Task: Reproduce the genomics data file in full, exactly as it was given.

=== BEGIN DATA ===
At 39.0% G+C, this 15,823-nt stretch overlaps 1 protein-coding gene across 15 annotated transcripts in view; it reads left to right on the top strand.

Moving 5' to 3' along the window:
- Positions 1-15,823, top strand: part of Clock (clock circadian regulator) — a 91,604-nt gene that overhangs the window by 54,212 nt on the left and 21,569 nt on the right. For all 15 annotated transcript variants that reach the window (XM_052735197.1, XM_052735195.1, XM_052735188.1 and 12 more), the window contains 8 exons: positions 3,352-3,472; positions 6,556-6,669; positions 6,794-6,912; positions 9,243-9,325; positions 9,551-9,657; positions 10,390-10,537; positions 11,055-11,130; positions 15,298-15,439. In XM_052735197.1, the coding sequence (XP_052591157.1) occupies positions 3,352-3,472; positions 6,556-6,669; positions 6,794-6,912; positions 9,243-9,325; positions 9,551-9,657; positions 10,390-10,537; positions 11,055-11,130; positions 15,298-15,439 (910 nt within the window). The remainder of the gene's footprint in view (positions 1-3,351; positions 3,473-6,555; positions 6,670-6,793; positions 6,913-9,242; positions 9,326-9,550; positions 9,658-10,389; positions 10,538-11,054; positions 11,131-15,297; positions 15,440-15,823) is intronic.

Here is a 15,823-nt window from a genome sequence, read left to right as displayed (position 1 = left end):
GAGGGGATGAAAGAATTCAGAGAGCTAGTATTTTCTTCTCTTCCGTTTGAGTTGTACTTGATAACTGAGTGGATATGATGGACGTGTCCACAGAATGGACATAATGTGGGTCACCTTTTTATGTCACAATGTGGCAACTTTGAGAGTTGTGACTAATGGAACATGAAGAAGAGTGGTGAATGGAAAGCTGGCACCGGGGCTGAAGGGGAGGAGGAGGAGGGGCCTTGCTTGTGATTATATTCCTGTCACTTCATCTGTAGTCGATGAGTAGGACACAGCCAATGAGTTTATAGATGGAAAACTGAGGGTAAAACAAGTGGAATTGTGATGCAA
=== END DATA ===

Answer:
At 39.0% G+C, this 15,823-nt stretch overlaps 1 protein-coding gene across 15 annotated transcripts in view; it reads left to right on the top strand.

Moving 5' to 3' along the window:
- Positions 1-15,823, top strand: part of Clock (clock circadian regulator) — a 91,604-nt gene that overhangs the window by 54,212 nt on the left and 21,569 nt on the right. For all 15 annotated transcript variants that reach the window (XM_052735197.1, XM_052735195.1, XM_052735188.1 and 12 more), the window contains 8 exons: positions 3,352-3,472; positions 6,556-6,669; positions 6,794-6,912; positions 9,243-9,325; positions 9,551-9,657; positions 10,390-10,537; positions 11,055-11,130; positions 15,298-15,439. In XM_052735197.1, the coding sequence (XP_052591157.1) occupies positions 3,352-3,472; positions 6,556-6,669; positions 6,794-6,912; positions 9,243-9,325; positions 9,551-9,657; positions 10,390-10,537; positions 11,055-11,130; positions 15,298-15,439 (910 nt within the window). The remainder of the gene's footprint in view (positions 1-3,351; positions 3,473-6,555; positions 6,670-6,793; positions 6,913-9,242; positions 9,326-9,550; positions 9,658-10,389; positions 10,538-11,054; positions 11,131-15,297; positions 15,440-15,823) is intronic.

Here is a 15,823-nt window from a genome sequence, read left to right as displayed (position 1 = left end):
GAGGGGATGAAAGAATTCAGAGAGCTAGTATTTTCTTCTCTTCCGTTTGAGTTGTACTTGATAACTGAGTGGATATGATGGACGTGTCCACAGAATGGACATAATGTGGGTCACCTTTTTATGTCACAATGTGGCAACTTTGAGAGTTGTGACTAATGGAACATGAAGAAGAGTGGTGAATGGAAAGCTGGCACCGGGGCTGAAGGGGAGGAGGAGGAGGGGCCTTGCTTGTGATTATATTCCTGTCACTTCATCTGTAGTCGATGAGTAGGACACAGCCAATGAGTTTATAGATGGAAAACTGAGGGTAAAACAAGTGGAATTGTGATGCAA